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Wave elections in the United States

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Wave elections in the United States are elections in which a political party makes major gains. Based on the "red states and blue states" color coding convention in use since 2000, wave elections have often been described as either "blue waves" or "red waves" depending on which party makes significant gains, referring to a major increase in seats held by either the Democratic Party (associated with blue) in the former, or the Republican Party (associated with red) in the latter.

Wave elections usually happen during midterm elections.[1] There is no consensus definition of what level of gains is necessary to constitute a wave election,[2][3][4] but the most recent election year widely described as a wave election was 2018's blue wave, where the Democratic Party regained control of the House of Representatives and made a net gain of 7 seats in gubernatorial elections.[5][6]



Political analyst Charlie Cook describes wave elections as the result of an "overarching, nationwide dynamic," such as a high or low presidential approval rating, economic conditions, and scandals.[7][8] Cook contrasts wave elections with "micro-elections" in which neither party makes significant gains, and candidates, local issues, and other factors not strictly related to party alignment have a stronger role than in wave elections.[7] Although several wave elections may occur in a row, wave elections are usually considered to be the exception rather than the norm.[8] A pick-up of 20 seats in the United States House of Representatives has been used as a cut-off point by analysts such as Stuart Rothenberg.[9][10][11] However, political scientist Dan Hopkins has argued that the term has little utility in understanding elections and that there is no clear cut-off point between a wave election and other elections.[12]

Congressional incumbents in the United States enjoy an electoral advantage over challengers, but a wave election often boosts challengers, resulting in many more incumbents losing than usual during wave elections.[2] A wave election can put into play seats that would otherwise be considered safe for the party holding the seat, and help even flawed challengers defeat incumbents.[2][9] Since at least 1954, wave elections have always benefited one party at the expense of the other, but the term has also been used to describe a hypothetical scenario in which numerous incumbents from both parties lose their seats.[2][8] The first election after redistricting is often a wave election, since many incumbents are less firmly rooted in their districts following redistricting, and many other incumbents retire or suffer primary defeats.[2]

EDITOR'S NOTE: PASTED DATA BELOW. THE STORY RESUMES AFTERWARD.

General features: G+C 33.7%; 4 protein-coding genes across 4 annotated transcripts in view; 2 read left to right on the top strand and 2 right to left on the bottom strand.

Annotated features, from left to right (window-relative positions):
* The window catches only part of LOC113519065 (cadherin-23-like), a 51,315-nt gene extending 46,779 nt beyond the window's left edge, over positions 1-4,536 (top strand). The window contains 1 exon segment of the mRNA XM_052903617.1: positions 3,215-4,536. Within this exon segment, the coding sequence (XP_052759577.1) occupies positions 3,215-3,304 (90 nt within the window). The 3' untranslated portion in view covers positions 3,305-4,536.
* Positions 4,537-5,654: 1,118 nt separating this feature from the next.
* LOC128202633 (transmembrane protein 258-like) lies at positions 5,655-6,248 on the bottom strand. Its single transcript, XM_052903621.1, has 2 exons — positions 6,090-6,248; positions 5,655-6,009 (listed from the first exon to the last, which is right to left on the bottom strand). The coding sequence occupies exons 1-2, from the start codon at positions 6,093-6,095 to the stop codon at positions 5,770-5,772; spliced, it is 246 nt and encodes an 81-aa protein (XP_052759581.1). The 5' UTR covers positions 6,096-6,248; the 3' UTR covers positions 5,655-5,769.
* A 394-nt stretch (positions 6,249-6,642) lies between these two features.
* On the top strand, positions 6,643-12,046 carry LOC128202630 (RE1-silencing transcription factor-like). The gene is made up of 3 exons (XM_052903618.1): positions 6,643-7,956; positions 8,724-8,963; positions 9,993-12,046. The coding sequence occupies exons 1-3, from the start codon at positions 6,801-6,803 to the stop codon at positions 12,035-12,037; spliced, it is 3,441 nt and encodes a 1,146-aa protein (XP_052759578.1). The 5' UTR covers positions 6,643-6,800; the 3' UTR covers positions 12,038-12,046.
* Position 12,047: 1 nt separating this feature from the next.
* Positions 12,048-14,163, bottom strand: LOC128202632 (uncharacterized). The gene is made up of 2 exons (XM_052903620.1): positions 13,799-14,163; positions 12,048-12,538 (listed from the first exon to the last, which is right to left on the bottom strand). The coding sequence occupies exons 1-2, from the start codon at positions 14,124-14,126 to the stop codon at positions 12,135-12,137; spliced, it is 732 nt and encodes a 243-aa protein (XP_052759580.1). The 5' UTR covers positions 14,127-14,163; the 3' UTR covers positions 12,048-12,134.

A wave election may also be concurrent with a landslide election, a term which usually refers to decisive victories in presidential contests. Many wave elections occur during midterm elections, with the party out of power picking up seats.[1] A common pattern involves a party with a victorious presidential candidate benefiting from a wave election, followed by the opposing party winning a wave election in the next midterm election.[9] Such occurred in 2008, with the election of Barack Obama as President, followed by the Republican wave of 2010.

See also



  1. ^ a b Murse, Tim. "5 Biggest Wave Elections". About.com. Archived from the original on 6 April 2014. Retrieved 20 June 2014.
  2. ^ a b c d e Abramowitz, Alan (22 December 2011). "The Anti-Incumbent Election Myth". University of Virginia Center for Politics. Retrieved 23 June 2014.
  3. ^ "Wave elections (1918-2016)/Full report". Ballotpedia. Retrieved 2019-01-15.
  4. ^ Green, Matthew (2018). "Was it a 'blue wave' or not? That depends on how you define a 'wave.'". The Washington Post.
  5. ^ Enten, Harry (2018-12-06). "Latest House results confirm 2018 wasn't a blue wave. It was a blue tsunami. | CNN Politics". CNN. Retrieved 2021-06-25.
  6. ^ "Analysis | Democrats pinned their hopes on a 'blue wave' in the midterms. Is that what happened?". Washington Post. ISSN 0190-8286. Retrieved 2021-06-25.
  7. ^ a b Cook, Charlie (29 July 2013). "Midterm Elections Could Be a Wave, But Who's Going to Drown?". National Journal. Archived from the original on 1 August 2013. Retrieved 20 June 2014.
  8. ^ a b c Cook, Charlie (19 April 2011). "Wave Elections Might Be Washed Up for Now". National Journal. Archived from the original on 21 April 2011. Retrieved 20 June 2014.
  9. ^ a b c Bai, Matt (8 June 2010). "Democrat in Chief?". New York Times. Retrieved 24 June 2014.
  10. ^ Murse, Tom. "What is a Wave Election?". About.com. Archived from the original on 13 July 2014. Retrieved 20 June 2014.
  11. ^ Rothenberg, Stuart (3 February 2011). "Are We Headed for Four Wave Elections in a Row?". Rothenberg Report. Archived from the original on 9 February 2011. Retrieved 20 June 2014.
  12. ^ Hopkins, Dan (9 September 2010). "Waves are for Surfing". Monkey Cage. Archived from the original on 7 January 2023. Retrieved 23 June 2014.